The road in to the area followed the course of a desert river, devoid of water but still green along the banks. There were even more ancient watchtowers along this stretch of road, some associated with the terminus of spurs of the Great Wall. On the far side was a giant coal mine, complete with its very own company town – depressingly sooty apartment blocks towering over the trees along the river. It reminded me of the Pittsburgh of my youth. We arrived and after an argument with a policeman over us using a dirt entrance that was apparently reserved for motorbikes, we hopped out. A nervous young man approached and using what little English he had tried to convince me to rent his minibus for a ride to the entrance. I told him we’d walk, he said we were crazy, it would take an hour. We took off and headed up a newly paved path, off to the left was a huge temple complex under construction, continuing the theme that seemed to dog us all day long. Clearly the regional government is looking past coal to the future, and that future is commercial tourism.

Fifteen minutes down the path we came to a broad square ringed with retail shops. A couple of camels stood by waiting to be hired by tourist for stroll. We bought our tickets and passing through the entry gate we faced a long vertical wall of blonde sandstone holding hundreds and hundreds of caves of all sizes. We started at one end a strolled from one cave to another, each different and completely amazing. Thousands and thousands of carvings of all sizes covered every square inch of the inside of each cave. Buddha, Bodhisattvas, fairies, animals – you name it, all entwined and decorating every surface. The first three caves were fronted by some Ming Dynasty wooden structures with carved demons at the intersection of every horizontal and vertical beam. Inside were colossal Buddhas, still bearing their bright blue and gold polychrome paint. Forty to fifty feet tall, serenely looking down on us below.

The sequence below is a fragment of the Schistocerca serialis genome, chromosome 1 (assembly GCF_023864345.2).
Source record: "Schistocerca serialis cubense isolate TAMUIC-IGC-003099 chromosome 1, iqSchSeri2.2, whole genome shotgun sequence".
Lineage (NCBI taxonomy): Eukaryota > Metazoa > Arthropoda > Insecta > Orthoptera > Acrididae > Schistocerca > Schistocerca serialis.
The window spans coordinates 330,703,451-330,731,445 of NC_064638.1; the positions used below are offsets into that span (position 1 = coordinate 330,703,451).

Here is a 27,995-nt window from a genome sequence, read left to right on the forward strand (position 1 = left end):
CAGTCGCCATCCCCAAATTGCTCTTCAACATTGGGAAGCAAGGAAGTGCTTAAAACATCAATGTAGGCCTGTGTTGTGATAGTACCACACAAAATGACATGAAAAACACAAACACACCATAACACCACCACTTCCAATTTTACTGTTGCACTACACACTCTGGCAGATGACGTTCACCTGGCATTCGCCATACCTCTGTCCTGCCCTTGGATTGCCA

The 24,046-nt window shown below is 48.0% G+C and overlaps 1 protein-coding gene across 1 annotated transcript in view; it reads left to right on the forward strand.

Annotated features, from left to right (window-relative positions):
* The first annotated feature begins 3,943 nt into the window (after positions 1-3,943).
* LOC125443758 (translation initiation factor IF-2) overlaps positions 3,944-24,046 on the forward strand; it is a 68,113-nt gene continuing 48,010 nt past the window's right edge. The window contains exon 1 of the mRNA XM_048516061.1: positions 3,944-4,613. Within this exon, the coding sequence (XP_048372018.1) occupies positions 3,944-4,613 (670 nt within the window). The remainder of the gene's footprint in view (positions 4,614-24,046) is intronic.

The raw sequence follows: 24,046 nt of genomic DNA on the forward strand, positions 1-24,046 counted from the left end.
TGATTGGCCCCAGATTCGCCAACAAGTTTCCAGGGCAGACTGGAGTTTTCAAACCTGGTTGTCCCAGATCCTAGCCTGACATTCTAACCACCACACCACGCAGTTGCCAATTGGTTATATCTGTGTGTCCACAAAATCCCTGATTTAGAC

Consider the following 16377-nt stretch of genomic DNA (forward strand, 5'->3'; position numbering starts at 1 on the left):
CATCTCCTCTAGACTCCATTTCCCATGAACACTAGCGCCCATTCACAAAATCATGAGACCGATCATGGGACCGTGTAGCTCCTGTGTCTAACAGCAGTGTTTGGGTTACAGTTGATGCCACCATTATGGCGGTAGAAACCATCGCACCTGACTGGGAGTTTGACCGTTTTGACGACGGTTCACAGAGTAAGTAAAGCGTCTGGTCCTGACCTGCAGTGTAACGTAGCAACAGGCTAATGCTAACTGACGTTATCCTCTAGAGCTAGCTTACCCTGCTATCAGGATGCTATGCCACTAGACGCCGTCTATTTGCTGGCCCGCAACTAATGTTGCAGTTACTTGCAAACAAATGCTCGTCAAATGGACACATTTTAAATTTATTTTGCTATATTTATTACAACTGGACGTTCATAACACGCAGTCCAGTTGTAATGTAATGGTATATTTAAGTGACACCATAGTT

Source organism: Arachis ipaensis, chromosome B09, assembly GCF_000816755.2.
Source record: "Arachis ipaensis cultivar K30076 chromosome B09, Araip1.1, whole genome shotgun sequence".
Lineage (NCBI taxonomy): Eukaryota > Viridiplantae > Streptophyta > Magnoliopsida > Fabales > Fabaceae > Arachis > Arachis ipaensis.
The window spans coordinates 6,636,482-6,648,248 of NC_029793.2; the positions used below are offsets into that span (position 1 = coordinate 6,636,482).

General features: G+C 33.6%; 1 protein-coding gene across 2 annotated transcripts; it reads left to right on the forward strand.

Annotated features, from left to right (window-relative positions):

At the center of the complex the caves were highly detailed and very baroque with carvings layered on carvings and painted in bright reds, yellows and blues. As we moved towards the sides, the paintings ended and the carvings became less layered. Two very large Buddha stood in their caves with windows for them to look out across the valley. At the end, one large seated statue of Sakyamuni stood smiling attended by a slightly smaller Bodhisattva. Swirling about their heads were thousands of spirits and fairies.

I had noticed that many of the larger carvings had dozens of small, neatly spaced round holes in their surfaces. We theorized about this for a bit before asking one of the young women working at an official shop and she tried her best to explain it. Mustering my very best Chinese I started to home in on the answer, ultimately aided by a young man with a bit of English and some decent Pinyin. The holes were for dowels that held carved stone that had faced the statues, now lost to time, erosion and vandalism. I have to say I came away from that conversation feeling pretty good about my Chinese investigative skills.